Children’s permission required before parents can view their medical records

Jul 12, 2018 by

from Family Education Trust:

Medical practitioners are denying parents access to their children’s health records in the name of preserving the rights of the child to confidentiality. Following the implementation of the General Data Protection Regulation (GDPR) at the end of May, many GP surgeries have reviewed their data protection policies and are insisting on securing the consent of children as young as 11 or 12 before they will allow their parents to view their records.

According to updated guidance from the British Medical Association (BMA):

‘Where a child is considered capable of making decisions about access to his or her medical record, the consent of the child must be sought before a parent or other third party can be given access via a SAR [subject access request].’1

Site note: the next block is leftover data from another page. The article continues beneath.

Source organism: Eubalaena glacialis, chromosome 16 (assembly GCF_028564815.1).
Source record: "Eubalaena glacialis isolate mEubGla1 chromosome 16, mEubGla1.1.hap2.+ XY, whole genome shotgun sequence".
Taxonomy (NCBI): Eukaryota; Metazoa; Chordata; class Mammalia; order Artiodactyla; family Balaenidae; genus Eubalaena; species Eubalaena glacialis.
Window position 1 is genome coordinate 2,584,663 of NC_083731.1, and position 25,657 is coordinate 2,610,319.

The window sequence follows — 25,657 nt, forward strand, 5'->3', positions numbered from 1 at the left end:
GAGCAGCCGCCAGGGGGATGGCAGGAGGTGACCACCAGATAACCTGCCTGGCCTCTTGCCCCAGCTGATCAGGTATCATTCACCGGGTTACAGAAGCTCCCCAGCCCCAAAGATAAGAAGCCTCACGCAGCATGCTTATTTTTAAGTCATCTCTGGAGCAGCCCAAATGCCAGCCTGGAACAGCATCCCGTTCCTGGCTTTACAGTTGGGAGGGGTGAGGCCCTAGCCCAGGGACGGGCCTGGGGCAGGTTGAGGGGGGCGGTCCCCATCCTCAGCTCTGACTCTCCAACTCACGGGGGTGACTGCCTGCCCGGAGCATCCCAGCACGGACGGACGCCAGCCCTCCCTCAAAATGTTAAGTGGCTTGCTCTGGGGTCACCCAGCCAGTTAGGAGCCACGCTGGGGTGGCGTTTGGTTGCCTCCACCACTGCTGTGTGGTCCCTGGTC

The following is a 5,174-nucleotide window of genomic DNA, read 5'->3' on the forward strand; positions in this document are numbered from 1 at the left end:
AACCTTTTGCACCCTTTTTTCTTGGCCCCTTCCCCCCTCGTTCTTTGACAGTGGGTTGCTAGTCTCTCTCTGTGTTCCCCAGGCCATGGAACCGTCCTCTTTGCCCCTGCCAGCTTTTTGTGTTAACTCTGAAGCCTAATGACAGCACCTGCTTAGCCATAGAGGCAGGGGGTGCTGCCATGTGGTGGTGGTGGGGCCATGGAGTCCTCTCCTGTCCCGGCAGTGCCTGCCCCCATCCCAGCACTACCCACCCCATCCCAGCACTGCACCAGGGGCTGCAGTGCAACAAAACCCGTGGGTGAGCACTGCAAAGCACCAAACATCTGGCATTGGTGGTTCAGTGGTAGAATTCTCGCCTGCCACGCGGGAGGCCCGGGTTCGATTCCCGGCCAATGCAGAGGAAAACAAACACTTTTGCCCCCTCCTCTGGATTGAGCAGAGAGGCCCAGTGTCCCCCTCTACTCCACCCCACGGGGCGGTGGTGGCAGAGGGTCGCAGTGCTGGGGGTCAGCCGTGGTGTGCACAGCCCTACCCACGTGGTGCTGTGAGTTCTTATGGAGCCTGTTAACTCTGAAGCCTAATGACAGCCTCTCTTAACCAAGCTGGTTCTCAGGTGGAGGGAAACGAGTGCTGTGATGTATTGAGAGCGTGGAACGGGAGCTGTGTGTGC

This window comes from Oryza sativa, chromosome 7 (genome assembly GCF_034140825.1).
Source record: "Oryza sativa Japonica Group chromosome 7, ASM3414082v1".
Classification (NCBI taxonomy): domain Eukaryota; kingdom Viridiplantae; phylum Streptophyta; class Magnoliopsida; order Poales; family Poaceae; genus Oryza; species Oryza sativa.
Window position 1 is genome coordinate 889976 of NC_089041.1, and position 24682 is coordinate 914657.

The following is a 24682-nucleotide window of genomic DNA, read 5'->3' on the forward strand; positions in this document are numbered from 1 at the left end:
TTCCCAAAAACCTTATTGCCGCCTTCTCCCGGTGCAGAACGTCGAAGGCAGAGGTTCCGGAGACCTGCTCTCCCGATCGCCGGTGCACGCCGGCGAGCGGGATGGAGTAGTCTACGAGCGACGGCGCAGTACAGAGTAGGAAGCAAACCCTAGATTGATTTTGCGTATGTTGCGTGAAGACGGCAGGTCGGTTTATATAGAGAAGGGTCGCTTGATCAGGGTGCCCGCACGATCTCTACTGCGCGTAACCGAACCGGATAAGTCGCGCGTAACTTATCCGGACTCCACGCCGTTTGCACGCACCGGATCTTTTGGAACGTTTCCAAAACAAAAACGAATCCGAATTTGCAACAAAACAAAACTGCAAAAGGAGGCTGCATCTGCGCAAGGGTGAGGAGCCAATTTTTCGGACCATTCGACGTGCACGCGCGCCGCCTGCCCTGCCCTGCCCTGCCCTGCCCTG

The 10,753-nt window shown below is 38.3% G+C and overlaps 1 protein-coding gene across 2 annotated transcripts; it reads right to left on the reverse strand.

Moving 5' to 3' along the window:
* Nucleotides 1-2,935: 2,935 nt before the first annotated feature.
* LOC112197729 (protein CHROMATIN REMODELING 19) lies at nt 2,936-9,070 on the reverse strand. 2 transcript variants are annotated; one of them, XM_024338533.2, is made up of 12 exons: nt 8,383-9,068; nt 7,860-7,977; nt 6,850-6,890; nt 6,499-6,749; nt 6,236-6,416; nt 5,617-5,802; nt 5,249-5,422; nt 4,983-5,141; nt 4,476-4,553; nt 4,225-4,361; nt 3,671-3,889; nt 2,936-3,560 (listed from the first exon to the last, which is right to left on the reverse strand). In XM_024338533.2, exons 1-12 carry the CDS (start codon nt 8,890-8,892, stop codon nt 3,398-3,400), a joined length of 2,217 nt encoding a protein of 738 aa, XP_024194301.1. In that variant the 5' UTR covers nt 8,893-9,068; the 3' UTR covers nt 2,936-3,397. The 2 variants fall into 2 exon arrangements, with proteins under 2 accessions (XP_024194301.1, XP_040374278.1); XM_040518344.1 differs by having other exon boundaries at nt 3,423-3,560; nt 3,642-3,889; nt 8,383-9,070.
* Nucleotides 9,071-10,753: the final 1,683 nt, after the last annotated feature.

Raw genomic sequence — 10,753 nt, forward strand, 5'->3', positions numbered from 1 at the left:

The BMA guidance states that, while children under 16 in England, Wales and Northern Ireland must demonstrate that they have sufficient understanding of what is proposed in order to be entitled to make or consent to a subject access request, ‘children who are aged 12 or over are generally expected to have the competence to give or withhold their consent to the release of information from their health records’. In Scotland, anyone aged 12 or over is legally presumed to have such competence.

Other BMA guidance on confidentiality and disclosure of health information stresses that ‘every reasonable effort must be made to persuade the child to involve parents or guardians particularly for important or life-changing decisions’. However, it is equally emphatic that the child must have the final word: health professionals should ‘respect the child’s wishes if they do not want parents or guardians to know’.2

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